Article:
For years extensive commercial harvest on Chichagof Island have produced opportunities and challenges for Sitka Blacktail deer. To mitigate habitat challenges and to boost young growth timber potential, forest managers have actively managed these working forests. These practices, broadly referred to as pre-commercial thinning (PCT) set a tree spacing goal and then cut down trees within the stand until the desired tree spacing is achieved. The trees which are cut result in large piles of slash - a jumbled maze of stems and branches that may hover as much as 12 feet off the ground. Slash may influence deer usage of the landscape, particularly during critical winter months, but to date has not been researched. The Hoonah Native Forest Partnership (HNFP) is collaborating with PhD student Jon Martin and research professor Dr. Todd Brinkman of the University of Alaska Fairbanks to investigate questions regarding winter usage of PCT stands by Sitka Blacktail and look at slash variability within PCT stands in an attempt to understand the relationship between treatments, slash, and deer abundance. 

Study Design

Since late March, Jon and local work crews have been in the Spasski and Game Creek Watershed conducting two studies. These studies are addressing two different questions in regards to PCT treatments.

  1. What is the effect of different PCT treatments on deer density? To gain insight into this question, they selected stands that were thinned at different ages and tree spacings. Within those stands crews collected genetic material from fresh deer-pellet piles. The DNA will give Jon the genotype of the individual that deposited it. By knowing the unique genotype of an individual animal you can estimate deer density within in a particular stand.
  2. How does specific silviculture prescription relate to coarse woody debris volume? To look at this, crews are collecting data on stand characteristics and coarse woody debris volume. These measurements were collected in the plots sampled for deer densities to tie the two surveys together and understand the relationship. 

Deer Pellet Surveys:

Deer pellet surveys were completed by mid-April. By that time the amount of leaves on the shrubs and bushes made it difficult to find new pellet piles and DNA were degrading more quickly due to the warmer days. During the surveys, crews learned how to grade the quality of DNA that may be taken from a deer pellet and do scientific data-collection.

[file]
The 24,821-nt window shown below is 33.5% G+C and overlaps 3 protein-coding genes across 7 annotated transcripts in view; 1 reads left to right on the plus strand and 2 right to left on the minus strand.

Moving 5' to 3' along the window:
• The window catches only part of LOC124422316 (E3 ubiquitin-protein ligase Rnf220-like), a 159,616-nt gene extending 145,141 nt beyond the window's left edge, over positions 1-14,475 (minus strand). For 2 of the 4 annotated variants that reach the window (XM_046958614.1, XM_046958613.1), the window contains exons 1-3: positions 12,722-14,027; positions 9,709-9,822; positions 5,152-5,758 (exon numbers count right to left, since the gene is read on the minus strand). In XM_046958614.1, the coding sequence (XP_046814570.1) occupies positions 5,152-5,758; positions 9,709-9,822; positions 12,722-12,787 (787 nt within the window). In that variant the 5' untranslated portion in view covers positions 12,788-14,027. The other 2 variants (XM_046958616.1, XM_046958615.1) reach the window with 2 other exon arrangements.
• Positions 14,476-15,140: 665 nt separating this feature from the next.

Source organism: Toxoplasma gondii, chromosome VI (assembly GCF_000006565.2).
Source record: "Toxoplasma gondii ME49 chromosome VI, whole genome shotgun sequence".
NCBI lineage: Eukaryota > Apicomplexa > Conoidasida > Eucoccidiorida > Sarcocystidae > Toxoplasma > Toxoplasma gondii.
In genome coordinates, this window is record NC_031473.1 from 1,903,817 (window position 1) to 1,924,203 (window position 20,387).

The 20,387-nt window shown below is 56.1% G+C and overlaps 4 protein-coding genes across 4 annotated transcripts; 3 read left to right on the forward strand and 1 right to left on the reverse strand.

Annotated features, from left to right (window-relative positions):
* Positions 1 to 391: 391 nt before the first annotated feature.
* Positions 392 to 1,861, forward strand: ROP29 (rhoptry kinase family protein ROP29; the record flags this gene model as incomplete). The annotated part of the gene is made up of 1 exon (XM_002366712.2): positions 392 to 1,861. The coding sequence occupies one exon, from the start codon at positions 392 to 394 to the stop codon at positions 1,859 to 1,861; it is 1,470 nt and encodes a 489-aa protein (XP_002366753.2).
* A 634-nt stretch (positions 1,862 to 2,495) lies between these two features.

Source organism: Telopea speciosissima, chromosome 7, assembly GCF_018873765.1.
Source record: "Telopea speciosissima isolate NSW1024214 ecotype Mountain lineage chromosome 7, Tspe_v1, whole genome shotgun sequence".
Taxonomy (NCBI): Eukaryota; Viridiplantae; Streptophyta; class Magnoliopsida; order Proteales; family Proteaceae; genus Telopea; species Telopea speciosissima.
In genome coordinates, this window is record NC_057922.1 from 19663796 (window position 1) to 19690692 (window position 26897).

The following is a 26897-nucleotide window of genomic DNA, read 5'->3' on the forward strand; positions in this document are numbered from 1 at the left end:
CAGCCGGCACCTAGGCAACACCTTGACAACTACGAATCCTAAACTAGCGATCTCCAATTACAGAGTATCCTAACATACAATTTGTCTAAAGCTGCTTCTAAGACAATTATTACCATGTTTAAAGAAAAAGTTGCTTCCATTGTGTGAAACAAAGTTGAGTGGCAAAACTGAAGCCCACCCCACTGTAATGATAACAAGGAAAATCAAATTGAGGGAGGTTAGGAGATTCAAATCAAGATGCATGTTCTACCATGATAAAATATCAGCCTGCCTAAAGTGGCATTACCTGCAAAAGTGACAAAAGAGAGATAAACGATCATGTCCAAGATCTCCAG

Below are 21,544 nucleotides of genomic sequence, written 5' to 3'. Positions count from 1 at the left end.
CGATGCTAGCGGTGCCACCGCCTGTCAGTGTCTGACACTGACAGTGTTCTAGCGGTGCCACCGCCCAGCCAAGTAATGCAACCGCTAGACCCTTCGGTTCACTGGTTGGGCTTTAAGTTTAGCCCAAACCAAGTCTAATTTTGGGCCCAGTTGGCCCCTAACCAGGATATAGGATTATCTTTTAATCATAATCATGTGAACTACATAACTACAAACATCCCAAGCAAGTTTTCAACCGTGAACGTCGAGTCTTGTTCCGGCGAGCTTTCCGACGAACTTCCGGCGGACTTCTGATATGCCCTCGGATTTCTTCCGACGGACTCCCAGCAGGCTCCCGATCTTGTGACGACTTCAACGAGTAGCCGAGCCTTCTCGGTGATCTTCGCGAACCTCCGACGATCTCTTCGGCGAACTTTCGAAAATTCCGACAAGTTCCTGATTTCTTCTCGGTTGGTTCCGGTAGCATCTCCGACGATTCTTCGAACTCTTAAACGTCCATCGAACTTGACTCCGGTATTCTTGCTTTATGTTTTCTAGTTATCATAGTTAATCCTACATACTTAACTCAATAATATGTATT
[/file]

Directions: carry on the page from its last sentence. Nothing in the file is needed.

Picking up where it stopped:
• Jon Martin trains in a crew member on digital data collector. Photo : Ian Johnson
  • Crews learned how to take measurements assessing slash . The pink-banded boards here are used to gauge slash volume at the sampling point. Photo : Ian Johnson
  • A perspective shot of the height of slash in some Pre-commecially Thinned treatments. Photo : Ian Johnson
  • Jon Martin measures slash height. Photo : Ian Johnson
  • Cover boards are used to measure slash volume. Photo : Ian Johnson
  • Local work -crews and Jon Martin sample deer pellets in a genomic mark-recapture study. Photo : Ian Johnson
  • John Martin takes genetic material from a fresh deer pellet. Photo : Ian Johnson
  • Local work-crews assist in data collection of the deer study with Jon Martin and the HNFP.

Slash Survey Progress

Crews are nearly through completing slash surveys. These data will be analyzed by Jon Martin and Todd Brinkman to give the HNFP insight into slash variability. During the work crews learned methods to quantify slash volume, measure slash diameters, and identify tree species. 

Why Does This Work Matter?

It is important to frame the work of this deer study within the goals of the HNFP. A primary goal is to manage timber stands in a way that increases subsistence resources. Sitka Blacktails are an extremely important subsistence resource for the community. By collecting these data, it is hoped that a balance may be struck between timber productivity and deer production.

Future Work

This summer crews will be returning to the same plots to look at available forage biomass which could be the most influential variable in deer using managed forests. In the winter and spring of 2017 crews will be determining the influence of coarse woody debris on access to forage. 

Want to hear more about this work? Please follow us on Facebook ( Feedback from the community is a hugely important part of this process! If you are from Hoonah, please be sure to meet up with Ian Johnson (office #1 at Community Center) or by email him at